In 2019, Robyn King had to move her mother — who was suffering from Alzheimer’s — into a nursing home.
It wasn’t a choice she was eager to make. However, with rates of dementia and other debilitating end-of-life diseases rising, it’s becoming all too common for many families.
Robyn rightfully expected it to be a difficult transition. But it turned out the most traumatic aspect of the experience had nothing to do with the move itself. It wasn’t even being unable to visit her mother for several months as the COVID-19 pandemic erupted in early 2020.
Instead, the worst part of the experience was the letter she received the following October — just two days before her mother passed away — that said the nursing home was suing her for nearly $80,000.
In short, a portion of her mom’s care had been paid for by Social Security, with the balance covered by Medicaid.
However, her mother’s Medicaid approval had unknowingly lapsed several months prior. And since her mom didn’t have any additional assets to pay the balance, the facility then set its sights on Robyn — who had filled out the admissions paperwork on behalf of her mother — to collect the balance.
Robyn was ultimately able to connect with a pro-bono legal firm that helped to free her from this situation. But a recent report from the Consumer Financial Protection Bureau suggests her predicament isn’t uncommon. Earlier this year, she shared her story with the U.S. Senate banking committee.
Nursing homes are increasingly going after children and family members of residents who are unable to pay. And not every story has a similarly happy ending.
So, if you or a family member are considering a move to this type of facility, you must be aware of this risk.
Fortunately, this is a situation where a little knowledge and vigilance can make a huge difference.
You see, federal law and regulations already prohibit nursing homes from requiring a resident’s family or friends to guarantee a resident’s cost of care. In fact, they’re technically not even allowed to request it.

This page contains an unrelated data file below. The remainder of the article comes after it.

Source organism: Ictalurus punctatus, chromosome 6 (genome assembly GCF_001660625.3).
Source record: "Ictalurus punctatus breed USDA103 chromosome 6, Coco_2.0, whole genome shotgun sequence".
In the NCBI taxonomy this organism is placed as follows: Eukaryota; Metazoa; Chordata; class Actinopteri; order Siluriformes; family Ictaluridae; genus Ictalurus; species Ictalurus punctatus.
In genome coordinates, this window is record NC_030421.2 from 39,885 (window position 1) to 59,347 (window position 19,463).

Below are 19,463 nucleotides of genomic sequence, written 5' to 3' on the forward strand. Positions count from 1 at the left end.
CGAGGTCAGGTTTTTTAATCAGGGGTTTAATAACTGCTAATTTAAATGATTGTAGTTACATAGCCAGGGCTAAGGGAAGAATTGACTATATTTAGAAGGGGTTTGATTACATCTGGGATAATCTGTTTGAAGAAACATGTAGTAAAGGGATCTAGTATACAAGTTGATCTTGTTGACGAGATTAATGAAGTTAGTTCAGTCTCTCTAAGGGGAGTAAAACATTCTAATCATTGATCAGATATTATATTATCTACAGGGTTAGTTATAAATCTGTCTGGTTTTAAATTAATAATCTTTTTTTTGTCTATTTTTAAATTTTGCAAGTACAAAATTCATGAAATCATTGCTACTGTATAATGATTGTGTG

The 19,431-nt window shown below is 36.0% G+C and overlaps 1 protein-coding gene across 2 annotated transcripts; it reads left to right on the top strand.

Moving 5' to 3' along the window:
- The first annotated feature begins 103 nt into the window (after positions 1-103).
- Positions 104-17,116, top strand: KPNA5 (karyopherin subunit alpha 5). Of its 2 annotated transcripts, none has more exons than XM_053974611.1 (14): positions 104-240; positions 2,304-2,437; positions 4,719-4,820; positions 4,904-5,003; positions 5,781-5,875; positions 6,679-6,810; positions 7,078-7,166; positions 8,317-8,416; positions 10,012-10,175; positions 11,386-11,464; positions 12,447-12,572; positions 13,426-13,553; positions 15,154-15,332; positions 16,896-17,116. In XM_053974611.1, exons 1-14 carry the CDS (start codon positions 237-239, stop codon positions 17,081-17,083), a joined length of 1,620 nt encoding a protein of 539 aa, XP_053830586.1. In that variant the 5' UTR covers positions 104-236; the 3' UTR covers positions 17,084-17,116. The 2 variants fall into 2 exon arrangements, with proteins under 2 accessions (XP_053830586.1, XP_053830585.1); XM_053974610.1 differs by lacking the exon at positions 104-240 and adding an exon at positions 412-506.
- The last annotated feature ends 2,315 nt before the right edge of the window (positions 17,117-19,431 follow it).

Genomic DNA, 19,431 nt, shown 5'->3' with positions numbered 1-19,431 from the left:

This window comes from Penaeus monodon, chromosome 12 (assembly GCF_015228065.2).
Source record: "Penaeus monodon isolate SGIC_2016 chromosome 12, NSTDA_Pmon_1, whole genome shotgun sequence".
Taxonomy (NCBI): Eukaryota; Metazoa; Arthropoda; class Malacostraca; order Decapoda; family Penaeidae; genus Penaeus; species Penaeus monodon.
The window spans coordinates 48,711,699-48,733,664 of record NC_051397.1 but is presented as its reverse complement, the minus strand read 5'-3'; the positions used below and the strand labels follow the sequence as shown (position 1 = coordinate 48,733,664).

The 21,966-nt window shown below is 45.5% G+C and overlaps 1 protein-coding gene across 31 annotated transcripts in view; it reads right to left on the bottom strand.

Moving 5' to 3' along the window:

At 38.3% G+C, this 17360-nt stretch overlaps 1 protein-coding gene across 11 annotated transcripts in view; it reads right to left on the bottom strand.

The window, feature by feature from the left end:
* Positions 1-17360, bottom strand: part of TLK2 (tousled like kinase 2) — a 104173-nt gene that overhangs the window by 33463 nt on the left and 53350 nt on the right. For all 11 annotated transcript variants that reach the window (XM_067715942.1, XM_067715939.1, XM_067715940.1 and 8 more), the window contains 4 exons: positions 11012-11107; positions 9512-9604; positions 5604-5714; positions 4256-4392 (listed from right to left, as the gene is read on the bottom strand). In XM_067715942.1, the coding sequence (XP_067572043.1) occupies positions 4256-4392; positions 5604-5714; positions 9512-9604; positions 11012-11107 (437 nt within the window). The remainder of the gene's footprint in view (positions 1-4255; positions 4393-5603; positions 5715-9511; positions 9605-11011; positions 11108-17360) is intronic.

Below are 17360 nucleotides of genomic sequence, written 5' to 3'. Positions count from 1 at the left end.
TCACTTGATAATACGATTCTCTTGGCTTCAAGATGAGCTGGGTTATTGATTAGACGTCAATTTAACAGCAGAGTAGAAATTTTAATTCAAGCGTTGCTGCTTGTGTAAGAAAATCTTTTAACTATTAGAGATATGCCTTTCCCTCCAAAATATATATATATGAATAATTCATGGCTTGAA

However, some nursing homes still include these guarantees in the documents they require friends or family members to sign before their loved one is admitted.
These “admissions agreements” are often long and full of difficult-to-understand legal terminology. Even worse, caregivers are frequently asked to sign these documents at times of emotional distress with little to no discussion or explanation.
As a result, most people end up signing these documents without fully understanding everything they’re agreeing to. And while these guarantees often don’t stand up in a court of law, many folks don’t have the means to fight back.
So, the most important things you can do to protect yourself or your family from this financial risk are remarkably straightforward:
- Never sign ANYTHING — even supposedly “routine paperwork” — until you can read it carefully and in full.
- If you don’t understand any portion of a document, don’t hesitate to seek assistance from a third party or a legal professional if necessary.
- And, of course, if you disagree with the terms in any document, DON’T SIGN IT. Request the terms be changed or seek out another facility.
Moving a loved one to a nursing home or long-term care facility will always be difficult. But keeping these simple guidelines in mind will help ensure it isn’t even more challenging than it needs to be.